2. Standard deviation. 

We will use the IQR method to detect the presence of outliers. IQR is the difference between the third and first quartile, and data points above Q3 + 1.5 IQR and below Q1–1.5 IQR are treated as outliers.

for i in yield_df.columns:
    q75, q25 = np.percentile(yield_df[i], [75 ,25])
    iqr = q75 - q25
    min_val = q25 - (iqr*1.5)
    max_val = q75 + (iqr*1.5)

Box plot to find the Inter quartile range and identify the outliers to remove them from final dataset.

The plot shows that there are still some outliers in the dataset and thus proves that standard definitions are not always true. We can set the interquartile range according to the dataset and deal with the remaining outliers. Try changing it. It will be fun!

Now comes the most debatable step in data science, "Feature Scaling". It's been a decade, and we are still unsure about it. Some say feature scaling is good for the model, some say it is unnecessary. But we are here with a clear explanation of why feature scaling is essential.

Feature Scaling

These two reasons can explain the need for feature scaling:

  1. Scaling features can improve the optimization process by smoothing the gradient descent flow.
  2. If the features are not scaled, the algorithm may be biased towards the features with values higher in magnitude.

The mathematical intuition behind these reasons is explained in this blog. Please have a look.

Y=yield_df['Yield (hg/ha)']
X=yield_df.drop('Yield (hg/ha)',axis=1)

from sklearn.preprocessing import MinMaxScaler

Now it's time to learn how to define the neural network model.

Step 4: Model Formation

For any neural network model, six things are essential to decide.

  1. Number of layers
  2. Number of neurons in each layer
  3. Activation function for each layer
  4. Loss function 
  5. Optimization algorithm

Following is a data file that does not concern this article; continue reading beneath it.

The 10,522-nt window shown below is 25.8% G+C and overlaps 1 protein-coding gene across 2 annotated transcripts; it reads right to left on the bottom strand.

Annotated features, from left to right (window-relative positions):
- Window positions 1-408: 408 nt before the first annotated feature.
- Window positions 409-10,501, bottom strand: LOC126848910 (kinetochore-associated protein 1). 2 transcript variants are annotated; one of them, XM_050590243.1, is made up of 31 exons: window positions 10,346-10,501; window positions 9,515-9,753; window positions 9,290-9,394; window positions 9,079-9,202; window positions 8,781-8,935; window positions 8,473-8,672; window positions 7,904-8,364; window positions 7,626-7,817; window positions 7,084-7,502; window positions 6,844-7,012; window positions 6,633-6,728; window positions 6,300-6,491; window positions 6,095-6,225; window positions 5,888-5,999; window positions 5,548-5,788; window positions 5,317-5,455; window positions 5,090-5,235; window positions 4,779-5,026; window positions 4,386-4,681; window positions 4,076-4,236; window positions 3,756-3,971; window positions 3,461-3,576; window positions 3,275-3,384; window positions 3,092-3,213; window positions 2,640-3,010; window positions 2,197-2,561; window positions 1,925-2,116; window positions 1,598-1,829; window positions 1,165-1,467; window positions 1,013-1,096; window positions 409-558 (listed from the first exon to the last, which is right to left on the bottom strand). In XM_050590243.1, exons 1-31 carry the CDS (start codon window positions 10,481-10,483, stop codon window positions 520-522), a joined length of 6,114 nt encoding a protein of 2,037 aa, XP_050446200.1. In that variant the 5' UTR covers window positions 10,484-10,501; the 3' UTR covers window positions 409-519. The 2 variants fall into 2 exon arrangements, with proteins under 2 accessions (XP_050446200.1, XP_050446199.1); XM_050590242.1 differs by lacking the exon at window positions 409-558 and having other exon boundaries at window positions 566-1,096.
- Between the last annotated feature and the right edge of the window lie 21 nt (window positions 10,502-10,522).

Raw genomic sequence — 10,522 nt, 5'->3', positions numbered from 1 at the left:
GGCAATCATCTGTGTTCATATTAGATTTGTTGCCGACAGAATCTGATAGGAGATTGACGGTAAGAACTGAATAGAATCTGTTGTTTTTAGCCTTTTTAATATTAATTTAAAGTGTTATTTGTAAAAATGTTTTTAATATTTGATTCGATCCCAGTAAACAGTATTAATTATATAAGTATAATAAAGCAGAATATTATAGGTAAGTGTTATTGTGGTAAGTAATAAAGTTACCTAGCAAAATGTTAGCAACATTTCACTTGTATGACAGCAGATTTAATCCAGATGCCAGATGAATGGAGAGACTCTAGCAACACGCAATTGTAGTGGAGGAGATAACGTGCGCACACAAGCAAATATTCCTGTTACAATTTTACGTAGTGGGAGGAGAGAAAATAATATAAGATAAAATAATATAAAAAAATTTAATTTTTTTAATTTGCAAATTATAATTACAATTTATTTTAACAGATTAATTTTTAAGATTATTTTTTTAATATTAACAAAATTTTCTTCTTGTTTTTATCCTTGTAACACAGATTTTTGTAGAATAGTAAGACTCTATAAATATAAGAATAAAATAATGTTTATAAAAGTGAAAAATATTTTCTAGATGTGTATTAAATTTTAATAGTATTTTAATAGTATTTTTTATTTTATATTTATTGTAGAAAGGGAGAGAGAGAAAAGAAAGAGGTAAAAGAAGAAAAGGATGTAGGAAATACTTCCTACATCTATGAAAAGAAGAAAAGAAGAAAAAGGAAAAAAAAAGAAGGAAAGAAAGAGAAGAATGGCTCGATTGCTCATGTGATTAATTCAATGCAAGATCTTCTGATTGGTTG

6. Epoch value

What if I say no one can guess these six things ideally in one go? Sounds bizarre. But this is true. To make it easy, I will share my experience building this model and tuning all the hyperparameters to reach a good accuracy score.

Deciding the number of layers

First, I started with four layers: one input layer, two hidden layers, and one output layer. The dataset was large, and the temperature, rainfall, and pesticide consumption followed an irregular pattern.

Deciding the number of neurons in each layer

We usually specify the number of neurons in the power of two for easy inside-the-layer computations. So I started with the (8, 8, 8, 1) configuration of neurons. There is no thumb rule that one should select the number of neurons in the power of two, but it's good to follow a rule rather than choosing some random value.

Deciding the activation function for each layer

We use a linear activation function in the output layer for a regression problem. And it is advised to start with the ReLu activation function for hidden layers and can change them later on to compare the performance of the model. So I used ReLu for the input, two hidden layers, and the linear activation function for the output layer.

Selecting the loss function and optimization algorithm

There are several choices for loss function for regression problems like MSE, MAE, RMSE, and Huber loss. I chose MSE as a loss function. 

Now, for choosing the optimization algorithm, we should ask whether the dataset is big or small, our system's computational power and whether we want to tune the learning rate manually. After this, we will determine which optimization algorithm is perfect for our model. I used Adam (Adaptive Moment Estimation) algorithm because it is swift and converges quickly.